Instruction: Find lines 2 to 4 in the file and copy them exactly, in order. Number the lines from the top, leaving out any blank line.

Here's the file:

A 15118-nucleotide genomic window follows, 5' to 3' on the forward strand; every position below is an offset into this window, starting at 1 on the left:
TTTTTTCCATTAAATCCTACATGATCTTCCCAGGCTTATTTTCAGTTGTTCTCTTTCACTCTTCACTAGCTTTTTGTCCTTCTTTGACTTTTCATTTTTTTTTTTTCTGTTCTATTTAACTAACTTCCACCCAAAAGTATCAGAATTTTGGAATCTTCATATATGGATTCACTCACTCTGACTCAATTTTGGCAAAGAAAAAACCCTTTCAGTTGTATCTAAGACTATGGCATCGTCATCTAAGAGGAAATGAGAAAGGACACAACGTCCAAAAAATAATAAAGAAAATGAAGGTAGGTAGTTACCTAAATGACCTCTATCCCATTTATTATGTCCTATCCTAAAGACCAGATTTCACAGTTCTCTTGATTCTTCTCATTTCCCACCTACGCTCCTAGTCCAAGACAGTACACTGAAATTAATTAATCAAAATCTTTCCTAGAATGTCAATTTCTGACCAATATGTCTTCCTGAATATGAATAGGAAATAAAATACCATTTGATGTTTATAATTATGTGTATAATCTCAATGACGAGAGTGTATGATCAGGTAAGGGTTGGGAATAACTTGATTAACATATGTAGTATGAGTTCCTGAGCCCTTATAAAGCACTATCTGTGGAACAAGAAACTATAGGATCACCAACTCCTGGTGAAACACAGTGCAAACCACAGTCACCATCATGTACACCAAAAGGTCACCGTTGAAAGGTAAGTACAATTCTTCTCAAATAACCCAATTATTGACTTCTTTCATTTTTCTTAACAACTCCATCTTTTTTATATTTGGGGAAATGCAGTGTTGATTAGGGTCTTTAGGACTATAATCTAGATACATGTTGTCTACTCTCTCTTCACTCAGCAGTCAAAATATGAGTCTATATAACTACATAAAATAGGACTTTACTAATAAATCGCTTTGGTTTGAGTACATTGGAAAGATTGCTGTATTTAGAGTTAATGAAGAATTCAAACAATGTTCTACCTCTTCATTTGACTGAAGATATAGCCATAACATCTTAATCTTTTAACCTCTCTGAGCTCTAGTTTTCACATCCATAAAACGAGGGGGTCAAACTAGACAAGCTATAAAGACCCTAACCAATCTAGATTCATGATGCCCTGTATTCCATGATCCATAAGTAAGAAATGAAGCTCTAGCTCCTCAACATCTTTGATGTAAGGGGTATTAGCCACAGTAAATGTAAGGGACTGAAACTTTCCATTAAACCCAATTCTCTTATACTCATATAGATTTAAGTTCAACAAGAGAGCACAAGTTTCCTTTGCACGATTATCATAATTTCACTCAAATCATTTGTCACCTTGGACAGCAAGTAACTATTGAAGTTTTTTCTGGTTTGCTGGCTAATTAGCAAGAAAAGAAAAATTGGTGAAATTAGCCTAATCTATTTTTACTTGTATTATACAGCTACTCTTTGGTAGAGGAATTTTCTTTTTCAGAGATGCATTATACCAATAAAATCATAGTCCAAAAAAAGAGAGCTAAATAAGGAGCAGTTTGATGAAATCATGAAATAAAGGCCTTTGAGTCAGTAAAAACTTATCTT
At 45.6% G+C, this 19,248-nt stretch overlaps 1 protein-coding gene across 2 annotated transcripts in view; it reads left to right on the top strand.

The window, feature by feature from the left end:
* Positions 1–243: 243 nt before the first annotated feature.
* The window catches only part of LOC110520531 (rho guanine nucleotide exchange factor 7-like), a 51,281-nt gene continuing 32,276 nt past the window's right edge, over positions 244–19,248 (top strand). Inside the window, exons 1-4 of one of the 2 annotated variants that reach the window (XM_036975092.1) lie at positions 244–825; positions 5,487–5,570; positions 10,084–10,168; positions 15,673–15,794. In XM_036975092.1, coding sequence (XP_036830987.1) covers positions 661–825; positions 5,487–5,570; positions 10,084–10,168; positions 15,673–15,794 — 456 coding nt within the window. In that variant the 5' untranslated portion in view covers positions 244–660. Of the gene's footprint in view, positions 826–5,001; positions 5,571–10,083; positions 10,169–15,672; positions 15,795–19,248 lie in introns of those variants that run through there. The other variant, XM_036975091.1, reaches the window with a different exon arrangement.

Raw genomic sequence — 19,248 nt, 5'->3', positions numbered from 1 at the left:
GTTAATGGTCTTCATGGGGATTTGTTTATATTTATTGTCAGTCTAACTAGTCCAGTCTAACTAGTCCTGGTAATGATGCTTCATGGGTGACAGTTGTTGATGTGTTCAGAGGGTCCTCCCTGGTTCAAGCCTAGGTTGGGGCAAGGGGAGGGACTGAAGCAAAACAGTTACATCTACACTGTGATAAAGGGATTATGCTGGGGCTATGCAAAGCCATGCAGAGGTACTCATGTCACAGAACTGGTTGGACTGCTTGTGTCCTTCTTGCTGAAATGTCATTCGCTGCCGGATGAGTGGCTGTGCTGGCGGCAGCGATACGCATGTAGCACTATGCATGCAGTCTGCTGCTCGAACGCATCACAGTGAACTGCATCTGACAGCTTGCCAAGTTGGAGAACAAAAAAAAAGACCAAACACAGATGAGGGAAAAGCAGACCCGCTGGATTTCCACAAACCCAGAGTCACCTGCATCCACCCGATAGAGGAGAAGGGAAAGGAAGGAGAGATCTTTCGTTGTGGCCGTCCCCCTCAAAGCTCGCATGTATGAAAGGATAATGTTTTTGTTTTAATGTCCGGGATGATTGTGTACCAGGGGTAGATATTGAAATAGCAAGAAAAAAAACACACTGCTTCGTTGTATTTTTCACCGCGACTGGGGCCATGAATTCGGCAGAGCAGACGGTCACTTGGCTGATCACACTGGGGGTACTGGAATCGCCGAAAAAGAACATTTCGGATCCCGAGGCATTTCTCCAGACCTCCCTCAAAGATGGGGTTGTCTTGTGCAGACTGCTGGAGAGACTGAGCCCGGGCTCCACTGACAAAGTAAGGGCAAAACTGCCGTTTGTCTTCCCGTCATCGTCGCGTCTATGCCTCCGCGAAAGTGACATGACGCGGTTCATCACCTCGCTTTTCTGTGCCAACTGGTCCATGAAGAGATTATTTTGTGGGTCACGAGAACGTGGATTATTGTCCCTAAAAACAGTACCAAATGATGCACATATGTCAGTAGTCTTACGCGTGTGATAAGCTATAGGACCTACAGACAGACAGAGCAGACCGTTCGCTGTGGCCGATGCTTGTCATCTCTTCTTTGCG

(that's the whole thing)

TTTTTTCCATTAAATCCTACATGATCTTCCCAGGCTTATTTTCAGTTGTTCTCTTTCACTCTTCACTAGCTTTTTGTCCTTCTTTGACTTTTCATTTTTTTTTTTTCTGTTCTATTTAACTAACTTCCACCCAAAAGTATCAGAATTTTGGAATCTTCATATATGGATTCACTCACTCTGACTCAATTTTGGCAAAGAAAAAACCCTTTCAGTTGTATCTAAGACTATGGCATCGTCATCTAAGAGGAAATGAGAAAGGACACAACGTCCAAAAAATAATAAAGAAAATGAAGGTAGGTAGTTACCTAAATGACCTCTATCCCATTTATTATGTCCTATCCTAAAGACCAGATTTCACAGTTCTCTTGATTCTTCTCATTTCCCACCTACGCTCCTAGTCCAAGACAGTACACTGAAATTAATTAATCAAAATCTTTCCTAGAATGTCAATTTCTGACCAATATGTCTTCCTGAATATGAATAGGAAATAAAATACCATTTGATGTTTATAATTATGTGTATAATCTCAATGACGAGAGTGTATGATCAGGTAAGGGTTGGGAATAACTTGATTAACATATGTAGTATGAGTTCCTGAGCCCTTATAAAGCACTATCTGTGGAACAAGAAACTATAGGATCACCAACTCCTGGTGAAACACAGTGCAAACCACAGTCACCATCATGTACACCAAAAGGTCACCGTTGAAAGGTAAGTACAATTCTTCTCAAATAACCCAATTATTGACTTCTTTCATTTTTCTTAACAACTCCATCTTTTTTATATTTGGGGAAATGCAGTGTTGATTAGGGTCTTTAGGACTATAATCTAGATACATGTTGTCTACTCTCTCTTCACTCAGCAGTCAAAATATGAGTCTATATAACTACATAAAATAGGACTTTACTAATAAATCGCTTTGGTTTGAGTACATTGGAAAGATTGCTGTATTTAGAGTTAATGAAGAATTCAAACAATGTTCTACCTCTTCATTTGACTGAAGATATAGCCATAACATCTTAATCTTTTAACCTCTCTGAGCTCTAGTTTTCACATCCATAAAACGAGGGGGTCAAACTAGACAAGCTATAAAGACCCTAACCAATCTAGATTCATGATGCCCTGTATTCCATGATCCATAAGTAAGAAATGAAGCTCTAGCTCCTCAACATCTTTGATGTAAGGGGTATTAGCCACAGTAAATGTAAGGGACTGAAACTTTCCATTAAACCCAATTCTCTTATACTCATATAGATTTAAGTTCAACAAGAGAGCACAAGTTTCCTTTGCACGATTATCATAATTTCACTCAAATCATTTGTCACCTTGGACAGCAAGTAACTATTGAAGTTTTTTCTGGTTTGCTGGCTAATTAGCAAGAAAAGAAAAATTGGTGAAATTAGCCTAATCTATTTTTACTTGTATTATACAGCTACTCTTTGGTAGAGGAATTTTCTTTTTCAGAGATGCATTATACCAATAAAATCATAGTCCAAAAAAAGAGAGCTAAATAAGGAGCAGTTTGATGAAATCATGAAATAAAGGCCTTTGAGTCAGTAAAAACTTATCTT
At 45.6% G+C, this 19,248-nt stretch overlaps 1 protein-coding gene across 2 annotated transcripts in view; it reads left to right on the top strand.

The window, feature by feature from the left end: